Davos Newbies Home

Amateur security is rather nice  

This may be a slightly crazy and even irresponsible thing to say in our age of terrorism, but I feel oddly reassured by the two security lapses in London this week. It’s not that I’m complacent about risks. But I think there are real benefits to living in a society where the first impulse is casual and non-violent rather than shoot first, ask questions later.

A few years ago, when I first had to go to Downing Street, the security consisted of a policeman checking your name was on a list. If it was, you were ushered through the gates and walked to Number Ten. No one checked your bag, no one checked any ID to see that you were in fact the person you claimed to be.

Inside 10 Downing Street, the only additional security was the requirement to leave your mobile phone on the table in the hallway.

This was in the immediate aftermath of 9-11. Of course, a few months later, metal detectors were added to the security, which I’m sure is sensible. Still no one confirmed a visitor’s identity.

When the ridiculous Batman climbed onto Buckingham Palace this week, he wasn’t shot. The Guardian had a picture of a friendly looking paramedic chatting with the masked intruder. The marines at the White House wouldn’t have been so kind. Similarly the official with a sword — no guns anywhere, note — didn’t draw his weapon in the House of Commons yesterday.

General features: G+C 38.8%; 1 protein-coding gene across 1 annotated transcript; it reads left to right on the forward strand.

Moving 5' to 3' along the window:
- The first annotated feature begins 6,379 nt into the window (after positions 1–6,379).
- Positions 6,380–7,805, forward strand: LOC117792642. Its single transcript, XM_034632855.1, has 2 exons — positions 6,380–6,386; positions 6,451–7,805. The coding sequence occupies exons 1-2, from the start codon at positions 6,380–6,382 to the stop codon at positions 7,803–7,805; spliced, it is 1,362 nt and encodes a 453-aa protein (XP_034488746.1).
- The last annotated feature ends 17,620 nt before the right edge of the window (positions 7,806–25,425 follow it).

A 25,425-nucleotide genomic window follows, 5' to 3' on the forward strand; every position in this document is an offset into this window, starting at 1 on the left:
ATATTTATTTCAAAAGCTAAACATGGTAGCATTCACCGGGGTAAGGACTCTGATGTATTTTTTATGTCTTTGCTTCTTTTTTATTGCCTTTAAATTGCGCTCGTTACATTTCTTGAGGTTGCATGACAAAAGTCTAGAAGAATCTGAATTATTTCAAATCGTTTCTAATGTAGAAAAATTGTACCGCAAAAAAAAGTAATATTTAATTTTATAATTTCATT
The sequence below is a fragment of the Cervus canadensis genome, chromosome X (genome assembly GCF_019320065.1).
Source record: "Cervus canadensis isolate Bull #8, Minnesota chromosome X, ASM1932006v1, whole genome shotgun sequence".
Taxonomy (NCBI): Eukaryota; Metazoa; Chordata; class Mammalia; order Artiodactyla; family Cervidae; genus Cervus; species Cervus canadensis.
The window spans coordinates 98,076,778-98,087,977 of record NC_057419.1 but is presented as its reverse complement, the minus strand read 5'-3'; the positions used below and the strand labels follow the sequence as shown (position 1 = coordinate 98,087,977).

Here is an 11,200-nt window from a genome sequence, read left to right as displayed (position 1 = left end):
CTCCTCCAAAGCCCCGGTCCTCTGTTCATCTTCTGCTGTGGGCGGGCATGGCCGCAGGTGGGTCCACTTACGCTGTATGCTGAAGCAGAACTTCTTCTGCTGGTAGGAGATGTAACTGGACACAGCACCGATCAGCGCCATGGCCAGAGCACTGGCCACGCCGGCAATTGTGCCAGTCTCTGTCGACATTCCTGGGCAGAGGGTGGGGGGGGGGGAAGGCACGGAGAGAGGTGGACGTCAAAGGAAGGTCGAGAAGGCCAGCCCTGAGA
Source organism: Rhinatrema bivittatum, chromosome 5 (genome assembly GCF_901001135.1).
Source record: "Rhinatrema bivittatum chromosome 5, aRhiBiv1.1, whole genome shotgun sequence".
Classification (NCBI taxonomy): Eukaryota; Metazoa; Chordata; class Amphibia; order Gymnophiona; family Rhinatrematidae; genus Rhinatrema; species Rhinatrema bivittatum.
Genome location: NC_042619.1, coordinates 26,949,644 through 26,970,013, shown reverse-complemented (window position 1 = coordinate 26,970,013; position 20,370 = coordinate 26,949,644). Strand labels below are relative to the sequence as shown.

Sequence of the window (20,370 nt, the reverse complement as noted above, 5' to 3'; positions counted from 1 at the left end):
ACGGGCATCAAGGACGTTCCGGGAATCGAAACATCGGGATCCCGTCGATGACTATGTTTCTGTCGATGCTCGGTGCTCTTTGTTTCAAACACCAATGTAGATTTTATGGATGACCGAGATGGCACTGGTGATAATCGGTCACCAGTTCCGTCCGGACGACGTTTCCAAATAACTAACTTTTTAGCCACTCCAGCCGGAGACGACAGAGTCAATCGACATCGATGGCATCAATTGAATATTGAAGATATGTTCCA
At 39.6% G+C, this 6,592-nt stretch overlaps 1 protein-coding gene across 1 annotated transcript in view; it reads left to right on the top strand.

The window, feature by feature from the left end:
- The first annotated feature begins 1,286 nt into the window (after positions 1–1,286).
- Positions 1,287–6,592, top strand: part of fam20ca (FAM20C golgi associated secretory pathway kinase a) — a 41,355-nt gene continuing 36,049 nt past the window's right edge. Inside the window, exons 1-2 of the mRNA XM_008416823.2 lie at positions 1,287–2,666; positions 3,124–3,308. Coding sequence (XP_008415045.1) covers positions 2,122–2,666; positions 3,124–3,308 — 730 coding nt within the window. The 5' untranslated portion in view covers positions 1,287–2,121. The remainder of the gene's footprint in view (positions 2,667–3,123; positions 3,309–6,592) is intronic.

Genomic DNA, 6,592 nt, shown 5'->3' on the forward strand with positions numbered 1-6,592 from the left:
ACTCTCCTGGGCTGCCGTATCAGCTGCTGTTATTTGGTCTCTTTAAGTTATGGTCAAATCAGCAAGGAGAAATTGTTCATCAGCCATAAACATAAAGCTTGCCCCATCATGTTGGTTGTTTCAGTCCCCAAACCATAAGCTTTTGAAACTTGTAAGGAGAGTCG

No one wants a security breach that results in real harm. But equally it’s good that we have an environment where the root assumption is that no harm is intended.

John Robb’s difficult question  

John Robb: “Inconsistant (fuzzy) goals continue to plague the US occupation. What do we want in Iraq? You pick:

  1. A stable country sans Saddam?
  2. A secular democracy that respects individual (particularly women) rights?
  3. A country that is friendly to the US?
  4. A country open to globalization that may not be a democracy?
  5. A staging ground for US forces in the region?
  6. A honeypot to attract al Qaeda (so they don’t attack the US)?
  7. A demonstration of US military power?
  8. A demonstration of US beneficence?
  9. All of the above or some of the above?”

One thought on “Davos Newbies Home

  1. Donald Larson

    “No one wants a security breach that results in real harm. But equally it’s good that we have an environment where the root assumption is that no harm is intended.”

    Yeah, I’d say the 9/11 terrorists and their planners counted on that attitude allowing people to learn to fly planes but not take-off and land them.

    And even as the terrorists hijacked the doomed planes on 9/11, the passengers were told to stay in their seats because a typical hijack was in effect.

    Complacency has deep roots in Western society. It will likely take many more deaths by terrorists before attitudes change for many people.

    Some people aren’t so willing to risk the outcome that no harm is intended during security breaches and other potential dangerous decisions. Their assumptions and how those people react should be just as understandable.



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